Blood is on my mind today. Forty-nine people: 49 bodies moving to the beat of the music, 49 hearts pulsing with joy on a dance floor. But the bullets, shot at high velocity from an assault weapon, put a stop to all that life, all that revelry.
This could have happened in any club in the United States on any Saturday night, but this was a gay club in Orlando on a Saturday night in June. Pride Month.
And this could have been any other mass shooting in America—there have been 126 this year alone—but the perpetrator was Omar Mateen, a security guard who, his father told news sources, became angered by the sight of two men kissing.
Every time I hear about a mass shooting, my mind reels with incomprehension. How is it still legal to buy an assault rifle in this country after Columbine, or Aurora, or Sandy Hook? The answer, I know, lies in the millions of dollars that so many of our representatives in Congress take from the National Rifle Association. That’s why we get thoughts and prayers after every mass shooting instead of gun legislation.
And we get speculation. If the shooter had access to mental healthcare, he might not have done it. If a good guy with a gun had been there, the bad guy might have been stopped.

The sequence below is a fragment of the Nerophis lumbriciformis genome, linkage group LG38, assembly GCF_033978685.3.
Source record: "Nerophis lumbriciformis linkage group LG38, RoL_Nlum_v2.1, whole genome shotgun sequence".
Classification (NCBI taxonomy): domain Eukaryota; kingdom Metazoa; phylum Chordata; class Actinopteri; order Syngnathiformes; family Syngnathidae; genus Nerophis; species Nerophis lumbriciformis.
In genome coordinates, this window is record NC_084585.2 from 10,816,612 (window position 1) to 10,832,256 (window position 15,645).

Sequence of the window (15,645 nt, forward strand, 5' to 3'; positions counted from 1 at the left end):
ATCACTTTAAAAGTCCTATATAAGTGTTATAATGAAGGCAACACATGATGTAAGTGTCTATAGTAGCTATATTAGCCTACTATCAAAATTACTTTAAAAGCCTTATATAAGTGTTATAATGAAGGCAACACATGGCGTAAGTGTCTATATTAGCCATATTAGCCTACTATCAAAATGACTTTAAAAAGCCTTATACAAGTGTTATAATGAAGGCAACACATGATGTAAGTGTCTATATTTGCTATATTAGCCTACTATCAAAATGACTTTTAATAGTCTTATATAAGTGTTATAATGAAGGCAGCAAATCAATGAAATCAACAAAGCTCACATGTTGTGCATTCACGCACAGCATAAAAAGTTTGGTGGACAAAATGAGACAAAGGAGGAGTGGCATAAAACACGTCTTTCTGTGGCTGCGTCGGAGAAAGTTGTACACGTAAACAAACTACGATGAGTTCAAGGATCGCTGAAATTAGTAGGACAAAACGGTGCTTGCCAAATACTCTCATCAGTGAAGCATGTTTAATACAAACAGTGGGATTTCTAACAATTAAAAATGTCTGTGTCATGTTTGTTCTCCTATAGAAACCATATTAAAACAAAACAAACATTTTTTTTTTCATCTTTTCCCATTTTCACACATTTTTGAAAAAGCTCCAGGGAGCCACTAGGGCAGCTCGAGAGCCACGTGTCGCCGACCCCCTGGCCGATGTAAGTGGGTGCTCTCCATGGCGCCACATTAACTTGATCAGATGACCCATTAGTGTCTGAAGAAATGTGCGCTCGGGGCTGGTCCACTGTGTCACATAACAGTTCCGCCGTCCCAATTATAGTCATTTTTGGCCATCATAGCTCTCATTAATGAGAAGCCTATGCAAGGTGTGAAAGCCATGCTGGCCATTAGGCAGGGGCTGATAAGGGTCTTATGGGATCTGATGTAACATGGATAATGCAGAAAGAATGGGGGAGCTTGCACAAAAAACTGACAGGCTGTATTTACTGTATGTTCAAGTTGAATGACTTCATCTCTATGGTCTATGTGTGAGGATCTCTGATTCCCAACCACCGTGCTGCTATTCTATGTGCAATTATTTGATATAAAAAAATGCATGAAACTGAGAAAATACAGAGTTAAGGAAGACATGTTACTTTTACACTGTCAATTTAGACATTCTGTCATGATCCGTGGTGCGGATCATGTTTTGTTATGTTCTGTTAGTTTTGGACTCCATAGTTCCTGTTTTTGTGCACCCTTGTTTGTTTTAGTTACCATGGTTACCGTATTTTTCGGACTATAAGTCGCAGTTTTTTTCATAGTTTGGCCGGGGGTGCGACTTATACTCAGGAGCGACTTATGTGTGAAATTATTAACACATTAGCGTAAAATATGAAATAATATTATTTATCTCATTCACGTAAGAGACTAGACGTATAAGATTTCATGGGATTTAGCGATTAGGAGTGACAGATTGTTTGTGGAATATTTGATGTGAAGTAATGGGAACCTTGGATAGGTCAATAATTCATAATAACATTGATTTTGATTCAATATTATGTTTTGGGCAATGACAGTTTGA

But the attack in Orlando—where the shooter was Muslim and a security guard at the nightclub did have a gun—has shifted the script. Instead of speculation about guns or mental health, we get speculation about the shooter’s religion. If Mateen hadn’t been inspired by ISIS, he wouldn’t have done it. If his religion didn’t condone killing, he wouldn’t have done it. So much rides on a conditional clause.
Early on Sunday morning, an Indiana man by the name of James Howell was arrested in Santa Monica after residents called the police to report suspicious behavior. Howell told investigators that he was on his way to the gay-pride parade in West Hollywood. In the trunk of his car were three assault weapons and chemicals that can be used to make explosives. When I heard this news, I felt relieved for all the people who were able to march safely in West Hollywood. But I also wondered what would have happened if Howell hadn’t been caught. Would he have been called a terrorist, too, or just a crazed lone wolf?
Because Mateen told police that he’d pledged allegiance to ISIS, Islamic fundamentalism was initially considered to be his sole motivation. But it later emerged that he had a profile on a gay-dating app, that he was a regular visitor to the Pulse nightclub, and that when he was still in school, he had asked one of his male classmates on a date. Similar revelations about James Howell followed. An ex-boyfriend told authorities that Howell had struggled over their relationship and had pointed a gun at him. Whatever complicated mix of factors motivated both men, one thread ties them together: access to assault weapons. Eliminating bigotry, toward the self or toward the other, is a lifelong struggle that has to be fought on cultural, social, and religious grounds. But we must not lose sight of the fact that assault weapons can turn any bigot into a mass murderer.